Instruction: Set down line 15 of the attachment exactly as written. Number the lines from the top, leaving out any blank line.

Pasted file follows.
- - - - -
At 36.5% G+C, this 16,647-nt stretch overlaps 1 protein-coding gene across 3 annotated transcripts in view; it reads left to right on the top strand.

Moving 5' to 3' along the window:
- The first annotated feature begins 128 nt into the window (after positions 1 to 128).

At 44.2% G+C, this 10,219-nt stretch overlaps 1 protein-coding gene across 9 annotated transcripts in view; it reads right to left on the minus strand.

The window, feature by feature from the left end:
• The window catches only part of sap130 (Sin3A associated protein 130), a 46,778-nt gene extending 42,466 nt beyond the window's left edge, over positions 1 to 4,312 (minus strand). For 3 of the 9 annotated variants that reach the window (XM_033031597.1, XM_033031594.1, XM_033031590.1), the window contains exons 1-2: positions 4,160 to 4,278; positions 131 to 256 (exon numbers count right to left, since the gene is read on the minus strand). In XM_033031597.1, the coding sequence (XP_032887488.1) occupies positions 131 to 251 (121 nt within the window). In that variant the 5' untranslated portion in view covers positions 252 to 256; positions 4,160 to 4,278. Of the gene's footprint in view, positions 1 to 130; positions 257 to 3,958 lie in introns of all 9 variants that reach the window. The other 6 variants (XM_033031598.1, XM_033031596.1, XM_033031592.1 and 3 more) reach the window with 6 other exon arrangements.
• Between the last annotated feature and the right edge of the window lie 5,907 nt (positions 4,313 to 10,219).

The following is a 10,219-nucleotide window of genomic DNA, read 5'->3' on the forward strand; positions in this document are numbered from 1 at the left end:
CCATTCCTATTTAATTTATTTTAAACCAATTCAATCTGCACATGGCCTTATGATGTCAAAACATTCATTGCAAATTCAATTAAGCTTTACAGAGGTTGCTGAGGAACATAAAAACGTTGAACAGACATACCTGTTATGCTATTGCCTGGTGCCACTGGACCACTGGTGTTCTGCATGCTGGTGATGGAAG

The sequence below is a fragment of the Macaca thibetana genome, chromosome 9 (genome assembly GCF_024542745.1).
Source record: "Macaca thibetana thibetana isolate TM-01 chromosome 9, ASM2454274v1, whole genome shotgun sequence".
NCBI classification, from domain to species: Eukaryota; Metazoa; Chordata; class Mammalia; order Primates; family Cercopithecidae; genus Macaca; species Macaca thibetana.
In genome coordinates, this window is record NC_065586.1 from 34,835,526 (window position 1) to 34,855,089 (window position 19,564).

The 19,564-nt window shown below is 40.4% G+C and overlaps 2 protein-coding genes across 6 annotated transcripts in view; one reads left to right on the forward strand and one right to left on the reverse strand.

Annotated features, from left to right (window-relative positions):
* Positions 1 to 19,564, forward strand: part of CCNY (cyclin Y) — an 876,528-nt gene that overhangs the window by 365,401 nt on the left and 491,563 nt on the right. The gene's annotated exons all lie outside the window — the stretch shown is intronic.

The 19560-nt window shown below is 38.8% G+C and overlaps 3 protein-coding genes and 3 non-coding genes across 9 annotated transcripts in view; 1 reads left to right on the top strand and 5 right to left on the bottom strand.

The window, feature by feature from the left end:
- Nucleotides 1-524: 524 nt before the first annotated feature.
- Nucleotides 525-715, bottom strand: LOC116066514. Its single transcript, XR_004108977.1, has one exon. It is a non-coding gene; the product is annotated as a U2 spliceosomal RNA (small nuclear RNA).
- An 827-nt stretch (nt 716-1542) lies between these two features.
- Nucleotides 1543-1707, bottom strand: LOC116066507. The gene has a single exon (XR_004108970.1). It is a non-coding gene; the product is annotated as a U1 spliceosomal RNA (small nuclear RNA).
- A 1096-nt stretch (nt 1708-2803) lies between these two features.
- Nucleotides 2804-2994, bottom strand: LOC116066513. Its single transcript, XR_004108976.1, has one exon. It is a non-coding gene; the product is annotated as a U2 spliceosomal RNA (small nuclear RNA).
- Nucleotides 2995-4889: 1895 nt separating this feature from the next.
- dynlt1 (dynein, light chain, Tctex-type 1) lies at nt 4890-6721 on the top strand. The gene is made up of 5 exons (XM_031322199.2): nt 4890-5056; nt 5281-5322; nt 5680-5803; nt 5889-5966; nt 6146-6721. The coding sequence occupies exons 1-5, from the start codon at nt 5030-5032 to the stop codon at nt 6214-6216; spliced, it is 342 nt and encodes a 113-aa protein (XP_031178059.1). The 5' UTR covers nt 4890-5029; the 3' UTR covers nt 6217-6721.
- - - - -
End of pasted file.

Annotated features, from left to right (window-relative positions):